Things really do not get any better this. M&A has returned in full force, the global leveraged finance boom has continued and deals in the exciting new structured finance sector abound. Even the tightly priced refinancings that have dominated the market in recent years have become a distant memory, at least outside of the US. Profitable deals have finally returned as a market mainstay. In short, 2006 is the year that loan bankers have been waiting for.
The return of corporate M&A has been the year's most exciting development and spawned two record transactions. German utility E.ON launched the largest European loan in history with a €32bn facility to support its bid for Endesa, while Brazil's CVRD smashed the record for the largest emerging market loan with a US$18bn facility to fund its bid for Inco.
German corporates were the most active on the M&A front and deals for the likes of Linde and Merck helped Germany - long a loan market laggard compared with the dynamic French and mature UK markets - fulfil its destiny as Europe's largest loan market in line with its status of Europe's largest economy.
If M&A deals were not enough to deliver some serious fee income, the emergence of crossover financings and infrastructure loans as Europe's hottest sectors surely was. Crossover Yell, for example, became the first investment-grade borrower to issue a B loan in order to attract hedge funds, while infrastructure financings for the like of Ferrovial and Associated British Ports kept the fees rolling in.
Even in the US investment-grade market, where tight general corporate purpose facilities remain a feature, borrowers found more worthy reasons to tap the market. Companies like Time Warner borrowed to fund share buybacks, while others like Tribune borrowed because its debt was so low that it felt it was vulnerable to takeover and wanted to gear up sufficiently to ward off private equity suitors.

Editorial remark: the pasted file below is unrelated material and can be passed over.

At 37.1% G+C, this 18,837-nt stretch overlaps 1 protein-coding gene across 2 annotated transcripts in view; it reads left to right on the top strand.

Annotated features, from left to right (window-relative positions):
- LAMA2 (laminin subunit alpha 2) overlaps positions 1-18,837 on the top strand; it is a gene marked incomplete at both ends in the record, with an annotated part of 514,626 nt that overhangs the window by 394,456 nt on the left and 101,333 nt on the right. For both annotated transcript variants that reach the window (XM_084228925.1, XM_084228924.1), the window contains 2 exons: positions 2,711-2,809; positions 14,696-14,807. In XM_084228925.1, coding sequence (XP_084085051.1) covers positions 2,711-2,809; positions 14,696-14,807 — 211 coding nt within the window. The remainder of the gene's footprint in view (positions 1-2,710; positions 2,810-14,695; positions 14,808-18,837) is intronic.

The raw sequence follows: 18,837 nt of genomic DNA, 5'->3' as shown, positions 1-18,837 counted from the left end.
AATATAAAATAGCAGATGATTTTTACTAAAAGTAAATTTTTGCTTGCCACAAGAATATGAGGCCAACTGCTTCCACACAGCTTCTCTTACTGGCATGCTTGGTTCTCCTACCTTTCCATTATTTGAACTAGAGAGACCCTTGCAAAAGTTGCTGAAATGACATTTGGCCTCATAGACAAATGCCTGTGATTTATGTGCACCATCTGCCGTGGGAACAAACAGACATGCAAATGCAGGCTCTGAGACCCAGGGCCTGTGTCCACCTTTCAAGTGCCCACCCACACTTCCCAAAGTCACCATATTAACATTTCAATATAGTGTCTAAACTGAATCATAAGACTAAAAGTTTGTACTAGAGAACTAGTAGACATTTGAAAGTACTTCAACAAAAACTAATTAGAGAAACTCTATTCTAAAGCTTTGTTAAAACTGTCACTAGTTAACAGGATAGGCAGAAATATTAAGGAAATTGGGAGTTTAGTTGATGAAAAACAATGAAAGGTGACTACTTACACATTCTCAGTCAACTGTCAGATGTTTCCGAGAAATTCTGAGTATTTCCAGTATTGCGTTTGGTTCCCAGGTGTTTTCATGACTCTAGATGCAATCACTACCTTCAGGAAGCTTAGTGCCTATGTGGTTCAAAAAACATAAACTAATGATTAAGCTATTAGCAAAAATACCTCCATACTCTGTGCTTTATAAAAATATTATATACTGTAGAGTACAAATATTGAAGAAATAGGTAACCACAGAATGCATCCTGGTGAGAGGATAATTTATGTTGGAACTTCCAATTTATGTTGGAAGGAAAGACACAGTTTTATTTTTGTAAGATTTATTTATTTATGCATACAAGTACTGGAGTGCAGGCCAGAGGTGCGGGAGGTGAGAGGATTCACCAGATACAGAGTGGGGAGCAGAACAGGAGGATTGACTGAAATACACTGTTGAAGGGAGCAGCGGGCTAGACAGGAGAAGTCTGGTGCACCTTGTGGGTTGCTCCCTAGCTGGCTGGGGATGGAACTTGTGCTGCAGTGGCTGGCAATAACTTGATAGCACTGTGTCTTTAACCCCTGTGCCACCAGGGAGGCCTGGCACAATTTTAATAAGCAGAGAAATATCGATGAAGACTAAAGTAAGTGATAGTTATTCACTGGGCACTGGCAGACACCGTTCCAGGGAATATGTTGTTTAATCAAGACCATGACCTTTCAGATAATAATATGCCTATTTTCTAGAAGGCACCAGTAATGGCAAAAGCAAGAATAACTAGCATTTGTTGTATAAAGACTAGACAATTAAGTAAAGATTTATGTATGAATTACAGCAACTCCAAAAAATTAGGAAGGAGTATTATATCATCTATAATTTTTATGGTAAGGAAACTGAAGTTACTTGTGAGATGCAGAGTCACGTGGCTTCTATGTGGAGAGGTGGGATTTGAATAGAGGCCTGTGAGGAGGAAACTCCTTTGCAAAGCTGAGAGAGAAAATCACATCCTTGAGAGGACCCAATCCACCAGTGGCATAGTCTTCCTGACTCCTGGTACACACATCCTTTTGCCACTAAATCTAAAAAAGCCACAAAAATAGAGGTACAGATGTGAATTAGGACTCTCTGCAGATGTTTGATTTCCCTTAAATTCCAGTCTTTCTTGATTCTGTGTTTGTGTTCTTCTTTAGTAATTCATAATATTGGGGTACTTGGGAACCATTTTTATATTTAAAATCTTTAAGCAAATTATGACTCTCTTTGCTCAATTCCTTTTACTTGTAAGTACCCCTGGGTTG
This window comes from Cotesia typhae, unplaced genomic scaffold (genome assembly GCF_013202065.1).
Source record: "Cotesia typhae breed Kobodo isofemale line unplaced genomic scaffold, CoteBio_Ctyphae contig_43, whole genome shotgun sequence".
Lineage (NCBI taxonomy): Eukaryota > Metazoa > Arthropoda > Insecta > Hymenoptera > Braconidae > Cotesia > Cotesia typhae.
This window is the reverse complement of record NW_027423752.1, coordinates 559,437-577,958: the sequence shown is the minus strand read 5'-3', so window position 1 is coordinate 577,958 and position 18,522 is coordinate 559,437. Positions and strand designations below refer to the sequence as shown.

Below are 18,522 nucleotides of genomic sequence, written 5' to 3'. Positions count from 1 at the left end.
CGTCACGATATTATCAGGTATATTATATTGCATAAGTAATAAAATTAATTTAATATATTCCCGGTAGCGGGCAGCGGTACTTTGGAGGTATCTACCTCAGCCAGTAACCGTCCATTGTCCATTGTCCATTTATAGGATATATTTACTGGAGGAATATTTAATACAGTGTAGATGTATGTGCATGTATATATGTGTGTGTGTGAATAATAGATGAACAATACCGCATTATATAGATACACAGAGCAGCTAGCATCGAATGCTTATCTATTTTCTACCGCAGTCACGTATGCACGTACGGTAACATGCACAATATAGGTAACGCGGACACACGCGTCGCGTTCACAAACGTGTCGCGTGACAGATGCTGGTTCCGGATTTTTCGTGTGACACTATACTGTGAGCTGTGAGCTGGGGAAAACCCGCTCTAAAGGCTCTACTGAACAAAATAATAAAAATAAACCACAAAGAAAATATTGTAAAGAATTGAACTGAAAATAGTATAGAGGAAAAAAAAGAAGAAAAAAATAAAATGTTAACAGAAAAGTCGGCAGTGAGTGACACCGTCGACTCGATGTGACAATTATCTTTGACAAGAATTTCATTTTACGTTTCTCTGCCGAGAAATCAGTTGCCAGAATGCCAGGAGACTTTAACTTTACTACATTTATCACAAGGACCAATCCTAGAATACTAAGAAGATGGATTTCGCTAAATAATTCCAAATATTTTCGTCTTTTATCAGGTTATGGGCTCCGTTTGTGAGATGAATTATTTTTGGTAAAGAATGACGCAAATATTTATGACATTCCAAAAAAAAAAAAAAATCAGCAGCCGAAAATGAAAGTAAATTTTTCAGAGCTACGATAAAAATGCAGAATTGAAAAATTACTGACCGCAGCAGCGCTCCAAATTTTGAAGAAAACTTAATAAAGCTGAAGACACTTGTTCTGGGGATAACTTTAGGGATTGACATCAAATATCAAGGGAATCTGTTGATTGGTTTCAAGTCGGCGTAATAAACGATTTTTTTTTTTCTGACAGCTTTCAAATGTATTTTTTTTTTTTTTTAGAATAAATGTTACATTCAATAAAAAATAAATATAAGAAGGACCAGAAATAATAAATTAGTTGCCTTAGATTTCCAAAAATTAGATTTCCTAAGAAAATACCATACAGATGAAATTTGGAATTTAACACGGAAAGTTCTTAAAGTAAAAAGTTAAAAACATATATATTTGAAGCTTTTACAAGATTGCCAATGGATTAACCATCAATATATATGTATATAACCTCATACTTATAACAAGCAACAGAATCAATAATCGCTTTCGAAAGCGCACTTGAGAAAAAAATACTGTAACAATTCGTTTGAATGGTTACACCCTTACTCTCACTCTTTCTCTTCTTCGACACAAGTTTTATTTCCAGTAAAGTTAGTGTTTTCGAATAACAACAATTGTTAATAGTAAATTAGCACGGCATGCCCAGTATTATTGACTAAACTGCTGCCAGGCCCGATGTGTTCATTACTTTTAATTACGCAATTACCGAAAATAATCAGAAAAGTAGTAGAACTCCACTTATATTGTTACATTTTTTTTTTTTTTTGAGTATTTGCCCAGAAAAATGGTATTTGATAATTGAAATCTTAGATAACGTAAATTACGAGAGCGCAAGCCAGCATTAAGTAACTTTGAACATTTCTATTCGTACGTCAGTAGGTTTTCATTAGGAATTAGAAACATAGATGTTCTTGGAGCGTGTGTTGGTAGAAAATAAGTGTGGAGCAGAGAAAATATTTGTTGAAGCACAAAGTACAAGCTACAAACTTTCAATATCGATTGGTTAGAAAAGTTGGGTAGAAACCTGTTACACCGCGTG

The Middle Eastern loan market, meanwhile, continued its impressive recent expansion with a corporate market finally emerging in a region that project financings and financial institution deals have hitherto characterised. DP World, borrowing to fund its purchase of P&O, and Qatar Petroleum, which secured a club financing, are examples of this new corporate market.
Islamic financing has been the other big loan story out of the Middle East. Growth in this market, with deals for names like AREF and Etihad Airways, has prompted international banks to start arranging loans in a space where specialist regional houses dominated until now.
Leveraged finance has been the year's other big story and buyouts became a truly global phenomenon for the first time. In the US, the leveraged loan market has finally begun to shift back more in favour of lenders, ending an unprecedented period of borrower-friendly conditions.
In Europe, 2006 will be remembered as the year in which the European leveraged finance market really came of age. The market digested huge leveraged financings for TDC and Ineos early in the year but it was the market's increased sophistication, rather than just deal size, that really impressed. Deals of this nature could not have been done without large subordinated debt tranches that are structured to appeal hedge funds and institutional investors. These investors now make up about half of the investor base in what was almost a pure bank market just a few years ago.
But it was in Asia that the real LBO market transformation took place. Deals for GUM Holding in China and Software Development Systems in India showed that with innovative structuring deals could be done in these legally challenging jurisdictions. Private equity arrived in Australia too, with KKR's buyout of Brambles Cleanaway Australia and Industrial Services Australia setting a record and the same sponsor setting to break it with circa A$10bn bid for retailer Coles Myer.